Bribery and corruption are fairly commonplace in Germany, according to 43% of German business executives polled by auditing group EY (formerly Ernst & Young). That’s a big jump from 2015 when a similar poll found that 26% of German managers believed the same.

“VW’s emissions-cheating scam, the Libor rate-rigging scandal, and [unlawful] collusion among companies as well as a raft of compliance violations have made the headlines quite frequently of late,” says Stefan Heissner, who heads EY’s Fraud Investigation & Dispute Services division.

As reported by Deutsche Welle (DW), Germany’s international broadcaster, this is still below the global average of 51% recorded for the more than 4,000 executives polled in 41 nations in Europe, Africa, the Middle East and India.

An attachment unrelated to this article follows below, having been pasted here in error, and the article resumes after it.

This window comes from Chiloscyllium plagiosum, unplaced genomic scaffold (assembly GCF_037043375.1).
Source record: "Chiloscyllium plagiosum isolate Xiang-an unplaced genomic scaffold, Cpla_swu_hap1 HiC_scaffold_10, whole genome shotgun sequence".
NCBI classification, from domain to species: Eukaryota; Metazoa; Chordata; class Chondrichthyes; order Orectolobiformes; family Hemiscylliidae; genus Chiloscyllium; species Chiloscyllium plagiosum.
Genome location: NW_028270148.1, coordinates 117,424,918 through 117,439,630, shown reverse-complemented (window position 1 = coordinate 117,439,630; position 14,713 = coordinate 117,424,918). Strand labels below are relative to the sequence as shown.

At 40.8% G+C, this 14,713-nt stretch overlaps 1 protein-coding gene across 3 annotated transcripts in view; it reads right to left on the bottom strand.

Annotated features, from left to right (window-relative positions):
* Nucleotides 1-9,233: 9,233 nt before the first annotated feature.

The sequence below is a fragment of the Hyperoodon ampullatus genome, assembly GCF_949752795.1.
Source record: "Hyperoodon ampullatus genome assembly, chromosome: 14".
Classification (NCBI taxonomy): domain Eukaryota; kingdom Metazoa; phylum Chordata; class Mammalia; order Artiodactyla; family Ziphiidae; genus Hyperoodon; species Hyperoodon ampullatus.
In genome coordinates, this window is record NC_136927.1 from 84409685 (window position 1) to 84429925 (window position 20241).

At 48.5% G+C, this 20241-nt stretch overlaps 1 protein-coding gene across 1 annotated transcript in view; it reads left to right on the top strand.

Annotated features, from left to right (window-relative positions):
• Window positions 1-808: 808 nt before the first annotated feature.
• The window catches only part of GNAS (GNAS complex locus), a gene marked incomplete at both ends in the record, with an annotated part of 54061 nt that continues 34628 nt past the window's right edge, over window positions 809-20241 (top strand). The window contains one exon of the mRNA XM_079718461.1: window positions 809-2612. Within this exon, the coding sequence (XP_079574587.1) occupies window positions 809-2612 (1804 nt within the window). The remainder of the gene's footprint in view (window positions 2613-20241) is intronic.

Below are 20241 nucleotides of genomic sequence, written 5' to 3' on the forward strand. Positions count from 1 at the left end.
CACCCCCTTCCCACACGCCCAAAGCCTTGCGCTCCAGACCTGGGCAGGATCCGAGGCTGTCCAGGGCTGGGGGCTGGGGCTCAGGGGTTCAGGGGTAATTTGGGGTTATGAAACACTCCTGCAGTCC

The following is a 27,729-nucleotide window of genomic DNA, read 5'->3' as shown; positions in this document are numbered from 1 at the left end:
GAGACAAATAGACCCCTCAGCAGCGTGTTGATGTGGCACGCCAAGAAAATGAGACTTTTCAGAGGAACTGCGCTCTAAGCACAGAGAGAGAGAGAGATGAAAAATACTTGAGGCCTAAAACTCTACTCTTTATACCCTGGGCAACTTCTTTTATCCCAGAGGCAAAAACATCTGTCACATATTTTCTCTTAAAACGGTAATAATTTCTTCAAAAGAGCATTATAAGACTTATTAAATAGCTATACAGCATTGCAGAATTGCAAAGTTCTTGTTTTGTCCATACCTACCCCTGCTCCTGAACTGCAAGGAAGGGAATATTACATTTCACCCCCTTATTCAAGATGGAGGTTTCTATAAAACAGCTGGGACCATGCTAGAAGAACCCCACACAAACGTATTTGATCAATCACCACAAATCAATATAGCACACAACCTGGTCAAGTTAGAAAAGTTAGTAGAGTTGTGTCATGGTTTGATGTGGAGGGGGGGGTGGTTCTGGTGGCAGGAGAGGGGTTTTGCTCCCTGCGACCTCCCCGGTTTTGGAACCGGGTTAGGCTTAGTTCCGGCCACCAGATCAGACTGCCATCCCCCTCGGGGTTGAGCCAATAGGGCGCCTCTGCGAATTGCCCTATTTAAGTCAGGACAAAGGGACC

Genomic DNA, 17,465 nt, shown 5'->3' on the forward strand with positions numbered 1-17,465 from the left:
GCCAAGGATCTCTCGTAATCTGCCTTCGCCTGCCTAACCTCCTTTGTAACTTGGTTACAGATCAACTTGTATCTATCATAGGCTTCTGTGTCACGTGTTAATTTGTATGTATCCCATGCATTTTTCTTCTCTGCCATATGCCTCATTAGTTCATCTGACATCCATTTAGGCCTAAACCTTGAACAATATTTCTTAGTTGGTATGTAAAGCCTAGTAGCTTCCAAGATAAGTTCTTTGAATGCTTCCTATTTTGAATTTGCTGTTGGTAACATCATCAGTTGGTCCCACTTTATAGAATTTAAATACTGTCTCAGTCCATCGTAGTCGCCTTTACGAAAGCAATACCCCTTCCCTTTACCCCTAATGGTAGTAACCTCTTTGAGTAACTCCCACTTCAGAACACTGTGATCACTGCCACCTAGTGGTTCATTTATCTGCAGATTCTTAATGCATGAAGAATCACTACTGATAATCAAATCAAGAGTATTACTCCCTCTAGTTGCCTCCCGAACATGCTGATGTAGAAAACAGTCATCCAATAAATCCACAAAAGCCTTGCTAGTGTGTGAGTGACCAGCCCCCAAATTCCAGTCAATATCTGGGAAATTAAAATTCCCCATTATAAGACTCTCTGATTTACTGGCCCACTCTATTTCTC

Perceptions that shifty dealings are normal behaviour are highest in Ukraine, where 88% of respondents say corruption amongst managers is widespread. The situation is not much better in Cyprus (82%), Greece or Slovakia (81%).

At the other end are the Scandinavian countries and Switzerland. Denmark leads the field in its own executives’ perceptions of fair dealing amongst their in-country peers, with a mere 6% of respondents identifying corruption as a common phenomenon.